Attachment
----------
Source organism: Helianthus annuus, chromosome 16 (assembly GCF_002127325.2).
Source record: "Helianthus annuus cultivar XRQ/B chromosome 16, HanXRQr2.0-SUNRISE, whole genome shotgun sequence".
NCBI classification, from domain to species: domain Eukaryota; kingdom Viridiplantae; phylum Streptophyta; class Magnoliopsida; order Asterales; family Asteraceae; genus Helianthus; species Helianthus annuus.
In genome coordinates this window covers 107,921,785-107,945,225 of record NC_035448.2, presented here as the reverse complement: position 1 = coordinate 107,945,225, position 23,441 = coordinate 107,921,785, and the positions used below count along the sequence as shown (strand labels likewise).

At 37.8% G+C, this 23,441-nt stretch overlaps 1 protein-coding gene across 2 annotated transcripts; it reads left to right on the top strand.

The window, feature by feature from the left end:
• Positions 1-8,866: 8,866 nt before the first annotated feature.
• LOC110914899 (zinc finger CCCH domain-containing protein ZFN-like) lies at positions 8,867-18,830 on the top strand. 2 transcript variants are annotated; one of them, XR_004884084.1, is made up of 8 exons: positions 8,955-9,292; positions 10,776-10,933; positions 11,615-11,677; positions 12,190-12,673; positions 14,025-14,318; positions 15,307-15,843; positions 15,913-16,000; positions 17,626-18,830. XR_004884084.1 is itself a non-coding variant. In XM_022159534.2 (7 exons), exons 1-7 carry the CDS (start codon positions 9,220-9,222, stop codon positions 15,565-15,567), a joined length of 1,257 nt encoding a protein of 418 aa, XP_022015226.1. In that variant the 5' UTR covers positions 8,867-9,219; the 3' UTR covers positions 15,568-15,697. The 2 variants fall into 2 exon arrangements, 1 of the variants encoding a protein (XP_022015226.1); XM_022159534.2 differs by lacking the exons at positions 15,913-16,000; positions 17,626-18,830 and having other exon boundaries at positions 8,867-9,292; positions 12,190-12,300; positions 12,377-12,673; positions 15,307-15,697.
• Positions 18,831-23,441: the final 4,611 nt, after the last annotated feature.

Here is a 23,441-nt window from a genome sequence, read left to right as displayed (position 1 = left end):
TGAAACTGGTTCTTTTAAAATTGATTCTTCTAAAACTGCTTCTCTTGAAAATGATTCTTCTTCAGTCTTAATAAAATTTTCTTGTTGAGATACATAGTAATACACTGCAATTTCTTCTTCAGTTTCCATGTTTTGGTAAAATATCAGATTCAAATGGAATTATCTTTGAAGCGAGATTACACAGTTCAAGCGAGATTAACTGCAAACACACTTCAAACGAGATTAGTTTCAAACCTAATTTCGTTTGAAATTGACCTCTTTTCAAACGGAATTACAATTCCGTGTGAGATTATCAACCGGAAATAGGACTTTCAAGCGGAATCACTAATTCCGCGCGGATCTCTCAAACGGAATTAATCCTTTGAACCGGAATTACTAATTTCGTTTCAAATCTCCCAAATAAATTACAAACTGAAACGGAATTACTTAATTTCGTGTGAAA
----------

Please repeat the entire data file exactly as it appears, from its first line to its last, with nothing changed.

Source organism: Helianthus annuus, chromosome 16 (assembly GCF_002127325.2).
Source record: "Helianthus annuus cultivar XRQ/B chromosome 16, HanXRQr2.0-SUNRISE, whole genome shotgun sequence".
NCBI classification, from domain to species: domain Eukaryota; kingdom Viridiplantae; phylum Streptophyta; class Magnoliopsida; order Asterales; family Asteraceae; genus Helianthus; species Helianthus annuus.
In genome coordinates this window covers 107,921,785-107,945,225 of record NC_035448.2, presented here as the reverse complement: position 1 = coordinate 107,945,225, position 23,441 = coordinate 107,921,785, and the positions used below count along the sequence as shown (strand labels likewise).

At 37.8% G+C, this 23,441-nt stretch overlaps 1 protein-coding gene across 2 annotated transcripts; it reads left to right on the top strand.

The window, feature by feature from the left end:
• Positions 1-8,866: 8,866 nt before the first annotated feature.
• LOC110914899 (zinc finger CCCH domain-containing protein ZFN-like) lies at positions 8,867-18,830 on the top strand. 2 transcript variants are annotated; one of them, XR_004884084.1, is made up of 8 exons: positions 8,955-9,292; positions 10,776-10,933; positions 11,615-11,677; positions 12,190-12,673; positions 14,025-14,318; positions 15,307-15,843; positions 15,913-16,000; positions 17,626-18,830. XR_004884084.1 is itself a non-coding variant. In XM_022159534.2 (7 exons), exons 1-7 carry the CDS (start codon positions 9,220-9,222, stop codon positions 15,565-15,567), a joined length of 1,257 nt encoding a protein of 418 aa, XP_022015226.1. In that variant the 5' UTR covers positions 8,867-9,219; the 3' UTR covers positions 15,568-15,697. The 2 variants fall into 2 exon arrangements, 1 of the variants encoding a protein (XP_022015226.1); XM_022159534.2 differs by lacking the exons at positions 15,913-16,000; positions 17,626-18,830 and having other exon boundaries at positions 8,867-9,292; positions 12,190-12,300; positions 12,377-12,673; positions 15,307-15,697.
• Positions 18,831-23,441: the final 4,611 nt, after the last annotated feature.

Here is a 23,441-nt window from a genome sequence, read left to right as displayed (position 1 = left end):
TGAAACTGGTTCTTTTAAAATTGATTCTTCTAAAACTGCTTCTCTTGAAAATGATTCTTCTTCAGTCTTAATAAAATTTTCTTGTTGAGATACATAGTAATACACTGCAATTTCTTCTTCAGTTTCCATGTTTTGGTAAAATATCAGATTCAAATGGAATTATCTTTGAAGCGAGATTACACAGTTCAAGCGAGATTAACTGCAAACACACTTCAAACGAGATTAGTTTCAAACCTAATTTCGTTTGAAATTGACCTCTTTTCAAACGGAATTACAATTCCGTGTGAGATTATCAACCGGAAATAGGACTTTCAAGCGGAATCACTAATTCCGCGCGGATCTCTCAAACGGAATTAATCCTTTGAACCGGAATTACTAATTTCGTTTCAAATCTCCCAAATAAATTACAAACTGAAACGGAATTACTTAATTTCGTGTGAAA